HydroClim Minnesota - March 2001

A monthly electronic newsletter summarizing Minnesota climate conditions and the resulting impact on water resources.

Distributed on the Wednesday following the first Monday of each month.

State Climatology Office - DNR Waters

compiled 3/7/01


- February precipitation was above normal across Minnesota. February precipitation totals topped one inch in most locations, and exceeded two inches in some areas of southern, central, and northeastern Minnesota. February 2001 precipitation doubled or even tripled the historical average in this traditionally dry month. Much of the February precipitation fell during a procession of storms that dropped heavy snow, sleet, and rain throughout the weekend of February 23 - 25. Snowfall totals of over 12 inches were reported in west central and central Minnesota during these storms, and snowfall amounts approached 24 inches in portions of Minnesota's Arrowhead region.
(see: http://climate.umn.edu/cawap/monsum/monsum.asp )

- February temperatures were cold, finishing four to eight degrees below normal. It was the coldest February since 1994, and for some communities, the coldest February since 1989.
(see: http://climate.umn.edu/cawap/monsum/monsum.asp )



- most of Minnesota reported more than 18 inches of snow cover as of March 1st. Snow depths across a large swath of Minnesota, extending from west central Minnesota into northeastern Minnesota, were greater than 24 inches. Snow depths in the southern two thirds of Minnesota ranked above the 95th percentile for the date, and snow depths for the remainder of Minnesota were above the 60th percentile. For some areas of west central and southwestern Minnesota, snow depths were at or near all-time record values for the date.
(see: http://climate.umn.edu/doc/snowmap.htm )

- snow water equivalent data gathered by the National Weather Service and the Army Corps of Engineers show that the snow pack across Minnesota generally contained three to five inches of water as of March 6. Some areas within the Minnesota River basin reported five to six inches of snow water equivalent. Portions of the upper reaches of the Red River basin report snow water content of four to five inches, but the snow pack over the majority of the Red River watershed contains less than three inches of water. Snow densities vary across the state but are generally around 20% (approximately one inch of water for each five inches of snow cover).
(see: http://www.crh.noaa.gov/ncrfc/html_frames/snowindex.html )

- soil frost depths across the state range from near zero to 12 inches in areas receiving early and persistent snow cover, 24 to 40 inches in areas blown free of snow.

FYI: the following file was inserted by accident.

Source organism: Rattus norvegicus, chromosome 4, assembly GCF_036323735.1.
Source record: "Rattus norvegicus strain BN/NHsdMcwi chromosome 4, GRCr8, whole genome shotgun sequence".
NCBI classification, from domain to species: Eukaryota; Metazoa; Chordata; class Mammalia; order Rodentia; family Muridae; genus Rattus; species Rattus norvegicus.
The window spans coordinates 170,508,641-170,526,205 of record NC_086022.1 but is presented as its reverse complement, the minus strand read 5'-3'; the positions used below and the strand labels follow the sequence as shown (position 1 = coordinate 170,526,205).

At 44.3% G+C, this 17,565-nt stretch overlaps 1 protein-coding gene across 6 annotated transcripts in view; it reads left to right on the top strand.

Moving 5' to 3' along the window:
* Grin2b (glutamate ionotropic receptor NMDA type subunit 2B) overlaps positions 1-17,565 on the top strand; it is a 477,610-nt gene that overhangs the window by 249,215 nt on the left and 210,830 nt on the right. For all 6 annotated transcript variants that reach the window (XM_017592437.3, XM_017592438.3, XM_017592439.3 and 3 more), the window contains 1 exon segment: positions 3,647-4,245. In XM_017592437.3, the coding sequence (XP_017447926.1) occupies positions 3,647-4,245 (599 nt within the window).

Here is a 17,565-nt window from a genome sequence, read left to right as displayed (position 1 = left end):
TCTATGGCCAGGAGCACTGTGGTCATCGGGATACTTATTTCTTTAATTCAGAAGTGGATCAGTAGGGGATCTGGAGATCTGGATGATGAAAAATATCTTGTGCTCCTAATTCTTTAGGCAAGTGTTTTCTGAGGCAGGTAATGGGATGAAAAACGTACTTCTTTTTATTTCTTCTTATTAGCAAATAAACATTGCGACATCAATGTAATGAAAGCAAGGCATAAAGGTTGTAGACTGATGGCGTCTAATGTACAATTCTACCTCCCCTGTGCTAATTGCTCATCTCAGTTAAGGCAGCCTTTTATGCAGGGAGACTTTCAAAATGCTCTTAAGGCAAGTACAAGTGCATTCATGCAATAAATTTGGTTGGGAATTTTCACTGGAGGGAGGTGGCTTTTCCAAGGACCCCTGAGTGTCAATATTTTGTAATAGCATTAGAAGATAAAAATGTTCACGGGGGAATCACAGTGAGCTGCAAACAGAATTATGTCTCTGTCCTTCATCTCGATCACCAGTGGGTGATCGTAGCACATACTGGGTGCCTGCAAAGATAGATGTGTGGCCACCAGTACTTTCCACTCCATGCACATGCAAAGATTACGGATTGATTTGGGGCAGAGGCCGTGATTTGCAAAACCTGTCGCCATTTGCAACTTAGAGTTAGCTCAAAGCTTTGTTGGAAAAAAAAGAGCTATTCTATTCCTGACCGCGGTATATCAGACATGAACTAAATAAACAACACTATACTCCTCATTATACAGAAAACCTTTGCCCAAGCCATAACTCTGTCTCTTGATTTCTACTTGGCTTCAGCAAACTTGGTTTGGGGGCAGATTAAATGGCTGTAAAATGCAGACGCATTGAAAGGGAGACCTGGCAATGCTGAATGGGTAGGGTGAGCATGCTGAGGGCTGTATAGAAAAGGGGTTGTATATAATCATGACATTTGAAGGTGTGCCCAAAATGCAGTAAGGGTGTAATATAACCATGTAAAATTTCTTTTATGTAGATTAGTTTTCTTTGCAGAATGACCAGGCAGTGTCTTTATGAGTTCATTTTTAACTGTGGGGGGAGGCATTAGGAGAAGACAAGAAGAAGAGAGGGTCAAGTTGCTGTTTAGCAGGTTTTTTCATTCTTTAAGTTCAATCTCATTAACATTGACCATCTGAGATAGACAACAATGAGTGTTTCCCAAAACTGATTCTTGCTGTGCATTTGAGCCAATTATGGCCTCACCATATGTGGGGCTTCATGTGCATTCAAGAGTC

(see: http://www.mvp-wc.usace.army.mil/bulletins/Snow_Ice_Frost.html )

- stream discharge values are difficult to determine during the frozen water season. However, for gauging locations that provide winter data, the U.S. Geological Survey indicates that many points in the Red River basin are above the 90th percentile when compared to historical values for the date. Stream flows in other areas of the state are near average for the date.
(see: http://water.usgs.gov/cgi-bin/daily_flow?mn )

- as of their March 1 release, the National Drought Mitigation Center - "U.S. Drought Monitor" shows Minnesota to be free of any drought designations. The NDMC index is a blend of science and subjectivity where intensity categories are based on six key indicators and numerous supplementary indicators.
(see: http://enso.unl.edu/monitor/monitor.html )

- the March 3 Palmer Drought Severity Index (PDSI) depicts much of Minnesota as experiencing an "Unusual Moist Spell". Many counties in southern, central, and northwestern Minnesota fall in this grouping. Counties in the rest of the state are categorized as "Near Normal". The Palmer Drought Severity Index is used for assessing long-term meteorological conditions.
(see: http://www.cpc.ncep.noaa.gov/products/analysis_monitoring/regional_monitoring/palmer.gif )



- the 30-day outlook from the Climate Prediction Center shows no significant tendencies (equal chances of below, near, and above normal) in March precipitation for Minnesota. March precipitation normals range from three quarters of an inch in northwestern Minnesota to near two inches in the southeast. The March temperature outlook tilts towards below normal values. Normal March high temperatures are just below freezing early in the month, rising to the low to mid 40's by month's end. Normal March lows average around ten degrees to start the month and climb to the mid 20's as the month ends.